Last week the Department of Labor released the long awaited proposed regulation updating the salary level test for determining when an employee is exempt from earning overtime.
- Raises the threshold to $35,308/year ($679/week).
- Reverts to the 2004 methodology that focused on the 20th percentile of full-time wage earners.
- Makes no changes to the duties tests.
- Does not implement an automatic update feature.
- Increases the total annual compensation requirement for “highly compensated employees” (HCE) from the currently-enforced level of $100,000 to $147,414 per year which is higher than the Obama DOL reg’s threshold of $134,004.
- Would allow nondiscretionary bonuses and incentive payments (including commissions) paid at least annually to satisfy up to 10 percent of the standard salary test requirement.
- Such bonuses include, nondiscretionary incentive bonuses tied to productivity and profitability.
- The Obama administration issued a final regulation in 2016 that would have raised the salary threshold from $23,660/year ($455/week) to $47,476/year ($913/week).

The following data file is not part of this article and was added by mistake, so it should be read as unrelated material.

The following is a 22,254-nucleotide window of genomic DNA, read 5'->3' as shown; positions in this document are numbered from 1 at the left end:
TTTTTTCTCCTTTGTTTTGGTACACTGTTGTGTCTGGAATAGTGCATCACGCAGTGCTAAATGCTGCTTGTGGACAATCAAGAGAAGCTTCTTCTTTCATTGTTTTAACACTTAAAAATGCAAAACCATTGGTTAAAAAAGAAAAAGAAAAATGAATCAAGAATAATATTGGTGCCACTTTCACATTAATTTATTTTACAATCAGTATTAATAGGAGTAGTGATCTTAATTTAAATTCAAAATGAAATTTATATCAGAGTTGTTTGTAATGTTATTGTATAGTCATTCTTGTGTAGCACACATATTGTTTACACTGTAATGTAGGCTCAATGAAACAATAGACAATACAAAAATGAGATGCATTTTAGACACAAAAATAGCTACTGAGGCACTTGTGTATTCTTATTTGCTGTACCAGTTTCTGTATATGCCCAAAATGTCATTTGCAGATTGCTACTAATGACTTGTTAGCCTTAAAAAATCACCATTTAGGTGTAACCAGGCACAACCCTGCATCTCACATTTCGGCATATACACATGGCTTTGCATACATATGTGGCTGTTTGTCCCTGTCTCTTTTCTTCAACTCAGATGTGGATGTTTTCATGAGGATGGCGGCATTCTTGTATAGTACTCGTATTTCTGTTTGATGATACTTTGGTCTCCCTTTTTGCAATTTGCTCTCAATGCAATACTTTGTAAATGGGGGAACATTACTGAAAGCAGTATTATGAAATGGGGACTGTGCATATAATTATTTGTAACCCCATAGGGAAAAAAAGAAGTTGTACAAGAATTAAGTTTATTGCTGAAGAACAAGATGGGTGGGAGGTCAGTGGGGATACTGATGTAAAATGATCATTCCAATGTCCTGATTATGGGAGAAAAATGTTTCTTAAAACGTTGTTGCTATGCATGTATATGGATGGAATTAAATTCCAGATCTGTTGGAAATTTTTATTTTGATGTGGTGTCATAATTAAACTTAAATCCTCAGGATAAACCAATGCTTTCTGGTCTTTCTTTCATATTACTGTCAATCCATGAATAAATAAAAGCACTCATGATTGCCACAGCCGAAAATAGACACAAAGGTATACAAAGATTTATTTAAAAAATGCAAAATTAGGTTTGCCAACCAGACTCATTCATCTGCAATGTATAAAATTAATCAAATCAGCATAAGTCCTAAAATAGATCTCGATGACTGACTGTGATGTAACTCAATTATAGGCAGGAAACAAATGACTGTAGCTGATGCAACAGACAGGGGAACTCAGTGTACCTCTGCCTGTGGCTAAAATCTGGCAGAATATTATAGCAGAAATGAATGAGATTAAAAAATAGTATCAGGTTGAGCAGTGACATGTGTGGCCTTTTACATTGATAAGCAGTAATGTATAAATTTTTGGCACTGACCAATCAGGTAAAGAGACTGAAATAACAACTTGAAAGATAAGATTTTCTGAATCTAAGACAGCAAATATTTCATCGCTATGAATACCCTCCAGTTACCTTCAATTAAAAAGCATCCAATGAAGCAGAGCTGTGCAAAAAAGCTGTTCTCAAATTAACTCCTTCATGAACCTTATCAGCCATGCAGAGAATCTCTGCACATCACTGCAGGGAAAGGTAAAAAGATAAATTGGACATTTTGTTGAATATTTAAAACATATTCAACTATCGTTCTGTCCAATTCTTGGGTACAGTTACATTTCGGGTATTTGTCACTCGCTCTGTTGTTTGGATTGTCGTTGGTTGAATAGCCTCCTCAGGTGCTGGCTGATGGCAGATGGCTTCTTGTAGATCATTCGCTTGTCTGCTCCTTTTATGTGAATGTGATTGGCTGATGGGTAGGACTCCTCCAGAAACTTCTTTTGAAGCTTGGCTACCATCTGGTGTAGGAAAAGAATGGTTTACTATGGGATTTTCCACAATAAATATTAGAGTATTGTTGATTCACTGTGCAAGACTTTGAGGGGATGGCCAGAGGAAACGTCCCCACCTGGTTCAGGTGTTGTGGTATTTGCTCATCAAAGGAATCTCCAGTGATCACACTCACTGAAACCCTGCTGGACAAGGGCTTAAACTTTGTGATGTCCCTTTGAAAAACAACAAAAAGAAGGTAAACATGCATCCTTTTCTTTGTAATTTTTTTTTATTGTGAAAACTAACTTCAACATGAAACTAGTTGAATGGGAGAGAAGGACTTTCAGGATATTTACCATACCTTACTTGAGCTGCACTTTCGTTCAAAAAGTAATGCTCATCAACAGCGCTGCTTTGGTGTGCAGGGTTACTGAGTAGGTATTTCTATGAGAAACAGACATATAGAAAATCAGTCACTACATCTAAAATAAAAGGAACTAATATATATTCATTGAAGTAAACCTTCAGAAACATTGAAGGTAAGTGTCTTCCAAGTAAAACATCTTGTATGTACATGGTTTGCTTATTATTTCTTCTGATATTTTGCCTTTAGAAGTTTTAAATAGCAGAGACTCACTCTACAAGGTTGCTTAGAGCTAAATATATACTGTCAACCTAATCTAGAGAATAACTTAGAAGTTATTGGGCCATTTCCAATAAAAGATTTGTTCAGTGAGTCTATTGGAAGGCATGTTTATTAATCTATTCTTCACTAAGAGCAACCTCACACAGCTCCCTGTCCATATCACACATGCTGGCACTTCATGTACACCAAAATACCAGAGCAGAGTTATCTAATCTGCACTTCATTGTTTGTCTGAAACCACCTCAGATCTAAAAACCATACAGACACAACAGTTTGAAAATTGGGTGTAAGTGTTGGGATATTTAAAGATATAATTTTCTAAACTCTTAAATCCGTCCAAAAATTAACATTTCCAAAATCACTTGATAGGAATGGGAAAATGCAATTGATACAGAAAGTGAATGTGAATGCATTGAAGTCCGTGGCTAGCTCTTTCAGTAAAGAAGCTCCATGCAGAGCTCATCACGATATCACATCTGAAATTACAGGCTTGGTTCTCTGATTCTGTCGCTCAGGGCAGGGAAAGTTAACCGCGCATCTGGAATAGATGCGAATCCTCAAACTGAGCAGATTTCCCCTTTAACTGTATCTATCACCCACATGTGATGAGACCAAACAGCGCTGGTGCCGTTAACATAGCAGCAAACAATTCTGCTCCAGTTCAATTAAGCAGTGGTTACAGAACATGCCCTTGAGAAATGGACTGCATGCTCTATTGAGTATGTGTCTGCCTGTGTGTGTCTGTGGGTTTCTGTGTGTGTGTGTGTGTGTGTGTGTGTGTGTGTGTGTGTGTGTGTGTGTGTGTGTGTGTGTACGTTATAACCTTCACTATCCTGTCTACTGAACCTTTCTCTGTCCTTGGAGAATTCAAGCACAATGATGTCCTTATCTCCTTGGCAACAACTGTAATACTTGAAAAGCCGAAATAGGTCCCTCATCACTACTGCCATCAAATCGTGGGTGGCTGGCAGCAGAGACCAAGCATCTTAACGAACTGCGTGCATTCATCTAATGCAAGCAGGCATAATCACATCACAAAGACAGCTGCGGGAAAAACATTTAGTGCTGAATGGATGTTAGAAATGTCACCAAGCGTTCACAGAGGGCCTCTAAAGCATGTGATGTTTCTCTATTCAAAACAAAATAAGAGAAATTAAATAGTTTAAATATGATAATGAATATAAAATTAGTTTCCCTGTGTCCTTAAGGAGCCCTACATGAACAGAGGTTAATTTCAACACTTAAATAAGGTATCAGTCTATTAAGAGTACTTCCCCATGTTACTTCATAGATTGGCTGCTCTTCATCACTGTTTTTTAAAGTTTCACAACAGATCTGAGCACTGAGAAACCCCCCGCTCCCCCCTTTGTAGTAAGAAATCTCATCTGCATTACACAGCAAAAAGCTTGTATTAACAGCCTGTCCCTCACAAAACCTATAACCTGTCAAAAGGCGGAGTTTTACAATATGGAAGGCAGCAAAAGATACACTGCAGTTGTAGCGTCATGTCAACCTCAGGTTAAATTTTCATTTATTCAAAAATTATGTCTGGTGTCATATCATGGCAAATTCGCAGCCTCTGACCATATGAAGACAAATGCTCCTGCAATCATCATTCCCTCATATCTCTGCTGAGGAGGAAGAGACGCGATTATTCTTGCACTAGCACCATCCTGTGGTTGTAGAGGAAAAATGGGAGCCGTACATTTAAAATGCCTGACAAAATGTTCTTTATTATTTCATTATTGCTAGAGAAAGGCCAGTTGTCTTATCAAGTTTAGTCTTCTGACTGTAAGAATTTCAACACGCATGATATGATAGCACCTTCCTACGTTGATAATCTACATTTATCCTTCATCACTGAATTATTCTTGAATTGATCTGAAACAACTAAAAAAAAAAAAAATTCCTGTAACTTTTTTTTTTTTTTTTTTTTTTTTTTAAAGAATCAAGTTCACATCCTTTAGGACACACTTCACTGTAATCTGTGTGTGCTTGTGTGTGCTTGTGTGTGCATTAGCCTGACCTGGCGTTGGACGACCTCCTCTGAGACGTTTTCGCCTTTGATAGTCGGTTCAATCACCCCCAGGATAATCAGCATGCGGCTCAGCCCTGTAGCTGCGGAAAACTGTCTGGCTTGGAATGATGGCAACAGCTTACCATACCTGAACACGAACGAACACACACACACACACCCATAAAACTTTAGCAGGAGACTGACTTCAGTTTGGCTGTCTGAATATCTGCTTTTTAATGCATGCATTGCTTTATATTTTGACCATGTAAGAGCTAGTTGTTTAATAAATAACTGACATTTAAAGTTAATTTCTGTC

- That regulation was later invalidated by federal district judge Amos Mazzant, in a challenge that ABA supported, on the basis that the salary threshold was so high it made the duties test—considered the key determinant—no longer relevant and beyond the statutory authority of the Secretary.
- That decision is currently on appeal in the 5th Circuit.
Comments will be due 60 days from the date the proposal is published in the Federal Register which should happen later next week or the week after. ABA will be working with the US Chamber of Commerce and National Association of Manufacturers (NAM) to provide feedback.
Want more information? Consult the DOL’s webpage on this proposal.